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Thomas Pandolfi Recital Ranges from Chopin to Gershwin With Sprinklings of Broadway

Review:  Arts at the Abbey concert featuring pianist Thomas Pandolfi

By Perry Tannenbaum

Driving out to Belmont Abbey College for an Arts at the Abbey concert featuring pianist Thomas Pandolfi, I seemed to have a previous memory of the name from my CD collection. Later that evening, I found Giovanni Antonio Pandolfi Mealli among my CDs, nestled between music of Paganini and Panufnik. The recording of his violin sonatas by Andrew Manze, which I heartily recommend, was released nearly 20 years ago when Manze could do no better than narrow the composer’s birthday to somewhere between 1620 and 1634 in Umbria. A search of Spotify unearthed three subsequent albums after Manze’s 1999 excavation – plus a new disc by the pianist that includes three of the pieces I had just heard at the Abbey Basilica. At Amazon, Thomas is better-represented than Giovanni, with a selection of CDs dating back to 2006. Scanning the extensive biography in the Arts at the Abbey program, I didn’t find a family connection between the American pianist and the Italian composer, but an artistic connection emerged while Thomas played: these are both musicians who deserve to be better known.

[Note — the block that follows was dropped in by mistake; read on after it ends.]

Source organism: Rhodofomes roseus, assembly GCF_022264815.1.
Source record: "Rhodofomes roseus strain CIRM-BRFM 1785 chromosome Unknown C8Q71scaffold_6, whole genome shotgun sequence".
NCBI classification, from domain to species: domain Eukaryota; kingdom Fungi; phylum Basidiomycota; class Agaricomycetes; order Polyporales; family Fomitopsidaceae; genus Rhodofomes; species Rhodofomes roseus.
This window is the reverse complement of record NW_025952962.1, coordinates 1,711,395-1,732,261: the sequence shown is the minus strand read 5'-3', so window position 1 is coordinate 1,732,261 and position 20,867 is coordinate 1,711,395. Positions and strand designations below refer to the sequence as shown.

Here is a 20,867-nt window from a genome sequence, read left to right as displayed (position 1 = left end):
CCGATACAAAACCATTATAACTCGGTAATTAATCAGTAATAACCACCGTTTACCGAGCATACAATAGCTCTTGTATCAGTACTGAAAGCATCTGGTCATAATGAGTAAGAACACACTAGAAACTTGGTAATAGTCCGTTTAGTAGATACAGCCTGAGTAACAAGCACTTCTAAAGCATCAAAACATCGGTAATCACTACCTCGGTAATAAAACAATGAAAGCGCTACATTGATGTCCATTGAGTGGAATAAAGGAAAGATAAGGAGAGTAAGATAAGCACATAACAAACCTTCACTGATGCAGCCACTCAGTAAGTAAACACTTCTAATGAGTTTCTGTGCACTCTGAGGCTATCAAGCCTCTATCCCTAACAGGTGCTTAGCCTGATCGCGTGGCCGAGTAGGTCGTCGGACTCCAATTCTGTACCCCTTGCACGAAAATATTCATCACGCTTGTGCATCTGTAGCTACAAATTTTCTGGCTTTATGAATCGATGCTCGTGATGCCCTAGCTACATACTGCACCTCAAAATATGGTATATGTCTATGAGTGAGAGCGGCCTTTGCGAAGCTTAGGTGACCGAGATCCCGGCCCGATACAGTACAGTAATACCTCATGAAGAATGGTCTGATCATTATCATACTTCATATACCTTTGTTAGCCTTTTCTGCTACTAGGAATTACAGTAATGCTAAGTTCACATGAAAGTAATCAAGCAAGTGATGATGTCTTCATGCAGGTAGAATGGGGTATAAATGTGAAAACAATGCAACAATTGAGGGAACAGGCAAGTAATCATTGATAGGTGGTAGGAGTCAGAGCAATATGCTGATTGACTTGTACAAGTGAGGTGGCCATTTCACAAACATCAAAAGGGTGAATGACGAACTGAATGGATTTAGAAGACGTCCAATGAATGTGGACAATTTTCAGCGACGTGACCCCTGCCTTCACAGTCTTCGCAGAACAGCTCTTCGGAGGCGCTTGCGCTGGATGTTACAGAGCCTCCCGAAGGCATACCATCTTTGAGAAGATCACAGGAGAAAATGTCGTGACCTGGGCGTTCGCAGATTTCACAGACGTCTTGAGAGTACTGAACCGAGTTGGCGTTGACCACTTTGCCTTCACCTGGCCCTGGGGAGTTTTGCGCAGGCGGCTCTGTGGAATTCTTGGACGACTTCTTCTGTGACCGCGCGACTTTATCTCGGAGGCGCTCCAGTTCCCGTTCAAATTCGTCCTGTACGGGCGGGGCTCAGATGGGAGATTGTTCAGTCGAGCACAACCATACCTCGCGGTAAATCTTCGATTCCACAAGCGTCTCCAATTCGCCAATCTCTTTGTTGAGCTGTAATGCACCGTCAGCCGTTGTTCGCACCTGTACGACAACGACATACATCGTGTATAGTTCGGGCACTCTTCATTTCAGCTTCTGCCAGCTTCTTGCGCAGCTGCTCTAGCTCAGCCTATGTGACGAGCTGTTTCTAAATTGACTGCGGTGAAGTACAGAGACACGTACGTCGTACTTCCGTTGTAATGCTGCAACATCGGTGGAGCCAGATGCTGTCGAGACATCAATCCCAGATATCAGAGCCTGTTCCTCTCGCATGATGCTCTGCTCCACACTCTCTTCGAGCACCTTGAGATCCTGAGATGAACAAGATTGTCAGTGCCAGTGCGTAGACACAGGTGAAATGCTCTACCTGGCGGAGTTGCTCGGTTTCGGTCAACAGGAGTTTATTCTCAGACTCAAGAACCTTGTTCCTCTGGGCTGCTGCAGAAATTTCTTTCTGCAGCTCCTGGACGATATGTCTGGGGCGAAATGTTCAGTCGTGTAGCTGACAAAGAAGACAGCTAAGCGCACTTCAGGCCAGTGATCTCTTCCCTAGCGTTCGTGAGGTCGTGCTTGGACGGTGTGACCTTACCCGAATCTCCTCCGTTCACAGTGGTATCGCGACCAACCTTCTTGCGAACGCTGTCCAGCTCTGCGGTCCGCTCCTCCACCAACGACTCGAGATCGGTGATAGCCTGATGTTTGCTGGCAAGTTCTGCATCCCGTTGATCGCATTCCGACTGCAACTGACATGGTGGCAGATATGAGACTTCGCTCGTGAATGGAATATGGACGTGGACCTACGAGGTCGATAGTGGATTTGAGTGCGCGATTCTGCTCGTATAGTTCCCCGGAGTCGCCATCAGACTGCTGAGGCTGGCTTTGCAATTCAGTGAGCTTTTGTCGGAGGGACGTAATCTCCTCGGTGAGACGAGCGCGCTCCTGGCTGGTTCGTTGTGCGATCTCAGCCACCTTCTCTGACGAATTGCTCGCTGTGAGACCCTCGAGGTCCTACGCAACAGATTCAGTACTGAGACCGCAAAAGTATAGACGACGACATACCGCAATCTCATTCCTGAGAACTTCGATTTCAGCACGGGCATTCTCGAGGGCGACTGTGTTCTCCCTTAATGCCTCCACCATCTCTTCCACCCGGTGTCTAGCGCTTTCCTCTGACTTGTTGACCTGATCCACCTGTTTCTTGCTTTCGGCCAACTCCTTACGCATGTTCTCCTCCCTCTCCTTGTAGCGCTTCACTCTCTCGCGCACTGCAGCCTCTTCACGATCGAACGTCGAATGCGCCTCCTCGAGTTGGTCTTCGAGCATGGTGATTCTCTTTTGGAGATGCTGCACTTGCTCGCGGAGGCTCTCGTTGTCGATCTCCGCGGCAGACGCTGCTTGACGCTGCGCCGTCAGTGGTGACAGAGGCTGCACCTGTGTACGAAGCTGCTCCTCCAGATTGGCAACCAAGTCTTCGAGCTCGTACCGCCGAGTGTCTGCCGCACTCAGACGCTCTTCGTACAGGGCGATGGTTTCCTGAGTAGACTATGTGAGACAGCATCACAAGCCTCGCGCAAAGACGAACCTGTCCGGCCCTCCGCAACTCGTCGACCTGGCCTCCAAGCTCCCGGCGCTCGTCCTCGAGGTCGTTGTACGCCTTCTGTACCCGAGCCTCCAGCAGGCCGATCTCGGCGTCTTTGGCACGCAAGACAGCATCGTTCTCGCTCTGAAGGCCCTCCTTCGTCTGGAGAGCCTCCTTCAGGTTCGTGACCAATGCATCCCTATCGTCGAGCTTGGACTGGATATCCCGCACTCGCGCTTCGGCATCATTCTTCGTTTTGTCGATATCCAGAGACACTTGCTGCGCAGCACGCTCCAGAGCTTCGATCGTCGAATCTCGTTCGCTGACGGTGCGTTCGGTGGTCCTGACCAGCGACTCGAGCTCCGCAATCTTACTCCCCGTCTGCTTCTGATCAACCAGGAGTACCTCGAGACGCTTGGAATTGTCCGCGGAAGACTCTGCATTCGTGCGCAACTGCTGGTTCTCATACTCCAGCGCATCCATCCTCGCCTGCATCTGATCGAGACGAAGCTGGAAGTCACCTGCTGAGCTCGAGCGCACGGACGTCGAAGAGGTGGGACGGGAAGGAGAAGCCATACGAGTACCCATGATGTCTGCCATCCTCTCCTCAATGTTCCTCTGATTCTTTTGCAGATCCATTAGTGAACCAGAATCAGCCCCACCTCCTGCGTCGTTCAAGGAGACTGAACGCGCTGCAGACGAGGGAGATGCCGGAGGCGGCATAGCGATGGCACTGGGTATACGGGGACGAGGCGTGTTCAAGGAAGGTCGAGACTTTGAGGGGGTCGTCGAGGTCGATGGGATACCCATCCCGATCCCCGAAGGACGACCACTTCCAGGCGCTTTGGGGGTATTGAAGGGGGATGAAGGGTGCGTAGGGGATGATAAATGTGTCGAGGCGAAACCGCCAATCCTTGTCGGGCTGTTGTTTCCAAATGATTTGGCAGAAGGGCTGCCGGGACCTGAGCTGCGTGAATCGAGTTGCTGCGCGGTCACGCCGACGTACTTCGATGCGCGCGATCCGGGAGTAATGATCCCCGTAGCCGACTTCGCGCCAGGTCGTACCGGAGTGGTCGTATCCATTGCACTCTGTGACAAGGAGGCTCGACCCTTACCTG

Pandolfi has technique to spare and the strength to punish a piano. His program showed a predisposition toward the tried-and-true, Manuel Ponce the only composer he needed to introduce. Leonard Bernstein, frequently performed during his centennial year, was the first of the familiar names to get a hearing with “Rhapsody of Themes from West Side Story,” Pandolfi’s arrangement of Lenny’s most famous score. Very much like Bernstein’s orchestral overture, but with a different mix of melodies, Pandolfi’s arrangement gave him a chance to show his prowess with splashy, spicy tunes as well as tender lyrical ballads. Playing loose with the sequence of the show, Pandolfi seized upon “Tonight” for his first subject and used the familiar theme from the “Prologue” and “Jet Song” to transition to the festive “I Feel Pretty,” which became a rather grand march before a minor-key meditation flowed into “One Hand, One Heart.” A second slow-fast-sequence intensified the rhapsodic mood of the piece with florid treatments of “Maria” and “Somewhere” bookended around a sprightly “America.” With Gershwin’s Rhapsody in Blue looming at the end of the program, this was a truly auspicious beginning.